Liking GP?

Photo by Ben Neale on Unsplash

Since the beginning of F2, I’ve felt tired. Not the kind of tiredness that goes away with sleep, the kind of tiredness that requires two weeks in the sunshine. That’s the issue with being in a training programme, you just keep ploughing on and on and savour the few days that you get off.

I appreciate being on GP right now and I’m liking the slower pace. But it’s still really hard to get up in the morning. I feel like I have to emotionally psyche myself up and then drag myself to work.

But weirdly, as I start settling into afternoon clinic and I’m between patients, I start thinking that it’s actually not that bad. And it’s happened more than once that I’ve caught myself thinking that.

No one is more shocked than I am. As a student, I found GP placements boring. Sitting in the corner and staring, as people come in and out. Not fun. Now, I see my own patients. I have to think on my feet, but at the same time I feel supported and I feel like I’m learning. And I feel like I’m helping. I have time to talk things through with people.

Before we get carried away, I’m still only a few weeks in. Even though it wasn’t my plan, I’m happy I had this placement first. I’m looking at my A&E rota for my next placement and it looks dire to say the least. 10 hour days, 8 in a row. Eugh.

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A Really Bad Week

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Last week was a series of lows.

I can’t even describe it. It was a case of the proverbial faeces hitting the proverbial fan. Multiple times.

I started the week feeling incredibly tired from the weekend. Nothing unusual, just a tad more Monday blues than normal. But I didn’t think anything of it.

I ran a few errands on Monday and Tuesday: sorted a few things out on eBay, put off writing a blog post, some running. I was slowly beginning to feel a bit overwhelmed with all the things I was juggling. And to top it all off, it felt like I was coming down with something. And instead of really tackling those issues, I found solace in lying in bed watching Youtube videos, just something to take my mind off everything.

Then came Wednesday. I had my morning clinic and then went on a home visit to review an elderly man with back pain. The symptoms had resolved by the time I got there so I made my way to the hospital for the weekly afternoon teaching. I grabbed a Subway on the way, even though I’d been avoiding buying lunches because I am trying to save. But I’d been so tired, I hadn’t prepared anything to bring in to work and eat, I must.

My supervisor grabbed me as soon as I arrived, so that we could have our mandatory introductory session (which we have for the start of each placement). She asked me how I was and all of a sudden I just offload a tsunami of emotions, mostly about how deflated I felt etc, etc. She gave me a funny look: concern/surprise/worry and told me she wanted to see me again in two weeks. I caught her off guard but to be honest, she caught me off guard as well. Saying it out loud made it all seem a bit more real. I’m not sure why it all came spilling out like that and I kept thinking about it, all the way through teaching.  I had some idea in my head that the medical postgraduate team were going to put me on red alert or something and start watching my every move.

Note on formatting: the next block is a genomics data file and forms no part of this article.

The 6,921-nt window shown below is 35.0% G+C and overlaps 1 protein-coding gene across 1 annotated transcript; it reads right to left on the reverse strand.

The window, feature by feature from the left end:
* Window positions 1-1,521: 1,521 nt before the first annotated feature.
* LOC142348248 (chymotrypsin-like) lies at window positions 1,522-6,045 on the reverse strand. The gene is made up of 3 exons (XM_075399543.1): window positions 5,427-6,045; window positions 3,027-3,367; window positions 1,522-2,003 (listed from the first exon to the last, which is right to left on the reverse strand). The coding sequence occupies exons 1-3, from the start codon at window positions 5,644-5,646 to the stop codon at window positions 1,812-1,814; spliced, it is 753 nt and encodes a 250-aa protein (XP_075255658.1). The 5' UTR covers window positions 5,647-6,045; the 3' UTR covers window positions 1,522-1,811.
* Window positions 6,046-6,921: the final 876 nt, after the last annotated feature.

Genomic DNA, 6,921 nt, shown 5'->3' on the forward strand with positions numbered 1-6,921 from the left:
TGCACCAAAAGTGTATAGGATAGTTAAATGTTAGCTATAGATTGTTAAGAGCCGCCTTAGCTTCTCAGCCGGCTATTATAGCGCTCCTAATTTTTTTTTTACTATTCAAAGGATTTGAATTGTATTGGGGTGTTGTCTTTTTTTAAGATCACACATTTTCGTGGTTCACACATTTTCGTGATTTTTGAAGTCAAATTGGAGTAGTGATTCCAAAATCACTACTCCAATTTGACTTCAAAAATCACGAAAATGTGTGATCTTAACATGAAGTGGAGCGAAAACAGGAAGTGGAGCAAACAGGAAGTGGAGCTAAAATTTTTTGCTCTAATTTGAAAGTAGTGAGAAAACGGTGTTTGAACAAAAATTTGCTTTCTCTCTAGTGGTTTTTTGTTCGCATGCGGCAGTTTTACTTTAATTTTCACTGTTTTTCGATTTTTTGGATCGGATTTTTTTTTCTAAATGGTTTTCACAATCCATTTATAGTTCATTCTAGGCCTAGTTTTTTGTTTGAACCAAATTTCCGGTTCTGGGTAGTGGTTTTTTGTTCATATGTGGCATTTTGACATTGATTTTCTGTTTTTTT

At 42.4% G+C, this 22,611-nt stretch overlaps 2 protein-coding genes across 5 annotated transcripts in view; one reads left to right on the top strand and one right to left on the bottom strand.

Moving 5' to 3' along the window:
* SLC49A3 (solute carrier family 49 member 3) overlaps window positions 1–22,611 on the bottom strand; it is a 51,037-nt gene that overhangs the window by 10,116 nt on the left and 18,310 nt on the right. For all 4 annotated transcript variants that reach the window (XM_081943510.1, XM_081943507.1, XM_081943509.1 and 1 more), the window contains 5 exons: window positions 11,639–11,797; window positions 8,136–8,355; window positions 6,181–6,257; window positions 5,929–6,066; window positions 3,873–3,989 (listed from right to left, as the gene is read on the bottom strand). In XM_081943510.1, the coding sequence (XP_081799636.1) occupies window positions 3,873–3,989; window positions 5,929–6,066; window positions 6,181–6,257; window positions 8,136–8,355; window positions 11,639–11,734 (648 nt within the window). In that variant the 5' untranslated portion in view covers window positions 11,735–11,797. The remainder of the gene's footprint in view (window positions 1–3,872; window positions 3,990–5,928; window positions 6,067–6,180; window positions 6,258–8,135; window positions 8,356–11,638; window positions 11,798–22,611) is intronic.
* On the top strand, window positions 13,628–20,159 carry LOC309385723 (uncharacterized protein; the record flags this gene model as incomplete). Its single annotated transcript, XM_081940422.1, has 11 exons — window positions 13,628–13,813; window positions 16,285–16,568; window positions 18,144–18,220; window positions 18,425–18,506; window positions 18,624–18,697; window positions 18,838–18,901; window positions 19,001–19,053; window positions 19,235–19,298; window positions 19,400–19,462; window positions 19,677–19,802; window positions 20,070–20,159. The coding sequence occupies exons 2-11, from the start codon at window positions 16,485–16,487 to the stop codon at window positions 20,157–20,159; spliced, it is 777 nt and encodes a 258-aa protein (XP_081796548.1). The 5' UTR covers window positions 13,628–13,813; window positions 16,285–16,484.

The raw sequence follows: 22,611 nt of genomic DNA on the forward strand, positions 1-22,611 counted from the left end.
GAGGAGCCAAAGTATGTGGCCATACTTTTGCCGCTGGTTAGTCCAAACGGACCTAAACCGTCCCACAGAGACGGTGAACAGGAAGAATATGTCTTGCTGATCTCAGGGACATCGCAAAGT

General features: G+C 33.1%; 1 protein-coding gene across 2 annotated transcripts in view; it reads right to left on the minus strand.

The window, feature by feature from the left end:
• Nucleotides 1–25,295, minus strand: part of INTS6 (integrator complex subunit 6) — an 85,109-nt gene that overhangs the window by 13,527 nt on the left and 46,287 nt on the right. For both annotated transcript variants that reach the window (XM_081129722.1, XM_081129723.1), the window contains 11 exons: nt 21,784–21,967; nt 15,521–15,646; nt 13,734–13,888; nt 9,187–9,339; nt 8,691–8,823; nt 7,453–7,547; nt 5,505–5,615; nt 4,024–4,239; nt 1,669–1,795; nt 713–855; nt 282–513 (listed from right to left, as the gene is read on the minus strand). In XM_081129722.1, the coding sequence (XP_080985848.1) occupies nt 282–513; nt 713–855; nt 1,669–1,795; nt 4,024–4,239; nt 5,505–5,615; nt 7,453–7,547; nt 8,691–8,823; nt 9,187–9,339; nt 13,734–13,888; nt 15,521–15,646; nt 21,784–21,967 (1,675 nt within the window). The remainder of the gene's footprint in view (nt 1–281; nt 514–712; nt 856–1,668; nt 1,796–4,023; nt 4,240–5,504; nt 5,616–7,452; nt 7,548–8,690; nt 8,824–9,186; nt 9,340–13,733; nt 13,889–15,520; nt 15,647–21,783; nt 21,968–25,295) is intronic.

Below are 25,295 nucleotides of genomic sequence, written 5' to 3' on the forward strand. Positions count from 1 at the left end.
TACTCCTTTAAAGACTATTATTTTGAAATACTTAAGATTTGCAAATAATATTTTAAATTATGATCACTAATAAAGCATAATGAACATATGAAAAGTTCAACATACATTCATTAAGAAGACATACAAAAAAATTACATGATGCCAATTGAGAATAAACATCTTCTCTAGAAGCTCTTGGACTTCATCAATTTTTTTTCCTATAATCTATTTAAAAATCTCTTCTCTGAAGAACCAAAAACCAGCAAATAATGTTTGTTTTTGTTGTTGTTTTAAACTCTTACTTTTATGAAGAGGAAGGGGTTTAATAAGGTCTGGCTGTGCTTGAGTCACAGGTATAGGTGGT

By 8, I was fast asleep, I was just too tired and achy to fight it any longer.

I got to work Thursday morning. Settled into my clinic. First patient didn’t arrive and I’d left my GP bag in the car (the one I use on house visits and that I had taken home with me the day before). I quickly went out to get it before the next patient arrived. I couldn’t find it. Weird. I called home and asked if someone had taken it out of the car. No one had.

I looked all around the car, panic rising. Where could it have gone? Eventually, I ran out of places to look and I had to walk back to my supervisor and let her know. I felt so responsible and stupid. I’d only been there (at the GP practice) for 2 weeks, and this really wasn’t the way I wanted to form an impression. I felt like I let them all down.

I went to the police station later on that day. My expectations were low; I knew it’d be unlikely they would find an unmarked generic black bag, but I needed to report it. The policewoman I met made me feel 10 times worse. She had a really accusing tone. One of the questions she asked me: “how do you know the bag was stolen” left me dumbfounded. I stared at her confused, I looked at my mum, and then back at her. I didn’t understand what she wanted me to say. There were other things she said that again made me feel like she was judging me or making assumptions about me. The whole experience was uncomfortable and unnecessarily so.

So, all in all, not a great week.

 

 

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General Practice

Photo by Brigitte Tohm on Unsplash

We had a lot of exposure to general practice (GP) during medical school. Usually, I’d have one day a week based at a practice and sometimes a couple of four week blocks would be allocated for general practice alone. So I’ve seen a fair share of different practices, some were better than others. But overall, I felt like I had a better appreciation of what it would be like to be a GP.

Throughout medical school we were told that at least half of us would be GPs. On its own, the statement doesn’t sound bad, but in context, a lot of the time it felt like we didn’t have much choice in the matter. 50% of us would be GPs regardless of whether or not we wanted to. Some people took offense, I didn’t particularly, even though at the time I thought wanted to be a paediatrician.